To the Editor:
Public schools in Berlin are making efforts to incorporate more plants on students’ plates (Berlin school chefs learn about plant-based meals, May 19, 2019).
Free plant-based training for cafeteria staff and greater plant-based offerings for students are a step in a greener and healthier direction.
These programs will enable Berlin’s students to receive healthier foods in schools and improve their well-being.
However, in light of a push for greener plates in Berlin, it’s important to also consider what toxins these plants expose Connecticut’s students to. Chlorpyrifos is a toxic pesticide currently used on Connecticut’s agriculture to kill or repel pests. It poses a major risk to Connecticut’s children. The pesticide is linked to brain damage in children, autism, cancer, Parkinson’s disease, and other health consequences.
As more plants are introduced in school cafeterias, Berlin’s children face a higher risk of coming into contact with chlorpyrifos and developing adverse health effects. House Bill No. 7346 acts to eliminate the use of chlorpyrifos in Connecticut.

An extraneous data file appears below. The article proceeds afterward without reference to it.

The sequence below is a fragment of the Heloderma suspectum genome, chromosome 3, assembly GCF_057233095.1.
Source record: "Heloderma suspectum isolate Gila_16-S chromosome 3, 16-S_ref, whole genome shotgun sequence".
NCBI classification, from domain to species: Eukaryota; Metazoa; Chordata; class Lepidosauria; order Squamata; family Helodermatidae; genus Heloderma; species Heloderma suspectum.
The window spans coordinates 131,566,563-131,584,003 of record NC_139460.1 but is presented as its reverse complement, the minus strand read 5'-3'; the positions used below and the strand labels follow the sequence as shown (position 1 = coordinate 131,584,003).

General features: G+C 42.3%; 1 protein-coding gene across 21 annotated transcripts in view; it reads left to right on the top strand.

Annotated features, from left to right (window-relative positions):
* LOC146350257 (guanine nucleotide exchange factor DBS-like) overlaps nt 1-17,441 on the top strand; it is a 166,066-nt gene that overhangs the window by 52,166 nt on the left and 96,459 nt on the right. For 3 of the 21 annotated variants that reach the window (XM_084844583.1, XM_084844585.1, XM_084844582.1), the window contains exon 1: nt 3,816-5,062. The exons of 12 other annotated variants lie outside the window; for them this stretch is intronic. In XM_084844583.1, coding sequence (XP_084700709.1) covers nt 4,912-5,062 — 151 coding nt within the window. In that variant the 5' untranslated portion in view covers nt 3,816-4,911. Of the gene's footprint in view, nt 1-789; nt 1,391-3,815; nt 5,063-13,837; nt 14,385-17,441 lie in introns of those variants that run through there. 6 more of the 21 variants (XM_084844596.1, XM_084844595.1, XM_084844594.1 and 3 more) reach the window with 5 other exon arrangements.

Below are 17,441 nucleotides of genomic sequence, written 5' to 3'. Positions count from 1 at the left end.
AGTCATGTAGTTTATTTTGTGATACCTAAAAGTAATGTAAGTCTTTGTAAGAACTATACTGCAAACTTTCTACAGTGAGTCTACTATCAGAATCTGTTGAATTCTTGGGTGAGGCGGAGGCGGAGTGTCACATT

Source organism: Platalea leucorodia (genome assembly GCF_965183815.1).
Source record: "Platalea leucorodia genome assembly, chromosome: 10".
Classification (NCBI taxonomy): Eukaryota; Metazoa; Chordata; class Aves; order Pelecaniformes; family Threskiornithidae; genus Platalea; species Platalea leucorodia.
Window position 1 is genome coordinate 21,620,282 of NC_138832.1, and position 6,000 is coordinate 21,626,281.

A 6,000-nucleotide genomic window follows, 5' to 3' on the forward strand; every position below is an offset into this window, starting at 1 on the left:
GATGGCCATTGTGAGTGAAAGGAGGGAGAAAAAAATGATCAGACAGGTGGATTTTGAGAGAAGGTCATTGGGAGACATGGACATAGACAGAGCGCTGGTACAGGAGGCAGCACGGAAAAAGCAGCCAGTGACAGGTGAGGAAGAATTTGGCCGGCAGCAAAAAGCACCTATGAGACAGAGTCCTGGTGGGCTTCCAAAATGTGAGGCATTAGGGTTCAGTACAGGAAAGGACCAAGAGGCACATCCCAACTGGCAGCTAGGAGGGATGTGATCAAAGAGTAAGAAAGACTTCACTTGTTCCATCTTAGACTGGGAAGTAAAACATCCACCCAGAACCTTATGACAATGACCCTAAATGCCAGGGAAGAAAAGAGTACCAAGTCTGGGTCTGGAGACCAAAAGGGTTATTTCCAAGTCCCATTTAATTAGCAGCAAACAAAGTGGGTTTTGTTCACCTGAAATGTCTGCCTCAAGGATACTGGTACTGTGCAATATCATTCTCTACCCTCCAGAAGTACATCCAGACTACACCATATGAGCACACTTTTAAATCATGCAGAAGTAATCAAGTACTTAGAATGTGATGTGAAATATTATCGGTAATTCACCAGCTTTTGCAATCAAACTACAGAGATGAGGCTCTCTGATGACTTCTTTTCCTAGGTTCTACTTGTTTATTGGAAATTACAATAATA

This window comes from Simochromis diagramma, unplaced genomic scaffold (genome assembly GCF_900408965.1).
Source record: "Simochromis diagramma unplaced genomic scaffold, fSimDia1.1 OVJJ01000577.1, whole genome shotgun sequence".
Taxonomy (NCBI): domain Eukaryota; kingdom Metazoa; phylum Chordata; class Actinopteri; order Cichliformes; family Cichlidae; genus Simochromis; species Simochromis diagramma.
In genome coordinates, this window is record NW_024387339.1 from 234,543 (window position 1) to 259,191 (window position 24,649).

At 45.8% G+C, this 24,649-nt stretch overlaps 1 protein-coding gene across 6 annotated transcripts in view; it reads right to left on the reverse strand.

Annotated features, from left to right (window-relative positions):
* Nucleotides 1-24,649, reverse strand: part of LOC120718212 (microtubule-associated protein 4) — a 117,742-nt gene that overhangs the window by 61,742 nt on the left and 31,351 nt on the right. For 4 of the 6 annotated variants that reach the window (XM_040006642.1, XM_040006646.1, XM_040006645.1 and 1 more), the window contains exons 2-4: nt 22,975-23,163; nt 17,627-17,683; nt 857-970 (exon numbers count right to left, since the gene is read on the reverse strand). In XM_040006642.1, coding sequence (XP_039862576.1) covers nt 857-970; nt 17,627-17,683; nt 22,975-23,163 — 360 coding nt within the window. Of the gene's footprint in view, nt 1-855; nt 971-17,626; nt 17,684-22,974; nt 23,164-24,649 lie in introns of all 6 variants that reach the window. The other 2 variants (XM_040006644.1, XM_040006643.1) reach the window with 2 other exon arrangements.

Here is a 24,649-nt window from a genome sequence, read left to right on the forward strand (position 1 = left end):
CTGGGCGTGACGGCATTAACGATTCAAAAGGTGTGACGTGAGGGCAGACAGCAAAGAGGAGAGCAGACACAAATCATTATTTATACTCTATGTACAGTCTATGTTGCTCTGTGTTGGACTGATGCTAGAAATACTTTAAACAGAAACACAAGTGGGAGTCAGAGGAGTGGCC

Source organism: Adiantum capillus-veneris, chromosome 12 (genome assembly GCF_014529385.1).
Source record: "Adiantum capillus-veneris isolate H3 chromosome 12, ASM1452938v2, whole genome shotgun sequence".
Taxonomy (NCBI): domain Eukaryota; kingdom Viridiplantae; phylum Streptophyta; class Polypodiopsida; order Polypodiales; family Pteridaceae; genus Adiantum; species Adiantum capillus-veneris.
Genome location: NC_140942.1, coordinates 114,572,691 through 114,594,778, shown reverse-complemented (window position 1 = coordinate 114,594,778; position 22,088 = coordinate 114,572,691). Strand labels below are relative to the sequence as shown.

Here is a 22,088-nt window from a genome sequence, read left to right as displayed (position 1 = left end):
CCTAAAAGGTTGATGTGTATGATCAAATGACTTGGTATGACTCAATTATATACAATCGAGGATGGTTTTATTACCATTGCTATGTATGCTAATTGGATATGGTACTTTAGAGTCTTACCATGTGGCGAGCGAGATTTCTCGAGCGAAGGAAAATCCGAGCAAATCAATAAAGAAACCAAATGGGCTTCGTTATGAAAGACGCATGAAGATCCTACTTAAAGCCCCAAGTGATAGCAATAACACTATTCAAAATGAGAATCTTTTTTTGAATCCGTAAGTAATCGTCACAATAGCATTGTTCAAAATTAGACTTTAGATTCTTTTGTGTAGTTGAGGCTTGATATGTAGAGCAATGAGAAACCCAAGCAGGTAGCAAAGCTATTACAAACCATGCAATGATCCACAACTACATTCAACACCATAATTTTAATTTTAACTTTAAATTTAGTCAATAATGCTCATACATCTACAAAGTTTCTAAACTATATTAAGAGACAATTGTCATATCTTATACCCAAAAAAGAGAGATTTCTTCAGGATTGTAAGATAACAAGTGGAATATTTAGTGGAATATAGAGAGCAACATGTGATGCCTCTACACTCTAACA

This bill would reduce the harms to Connecticut’s children and ensure that Berlin students are receiving safe and healthy foods in their cafeterias. Speaker of the House Joe Aresimowicz has expressed that Connecticut’s young children are a legislative priority of his. He has championed numerous initiatives to protect and support the future of Connecticut’s children. I urge Speaker Aresimowicz and his fellow Berlin neighbors to continue to protect the well-being of Connecticut’s children by supporting HB 7346 to ban chlorpyrifos in Connecticut.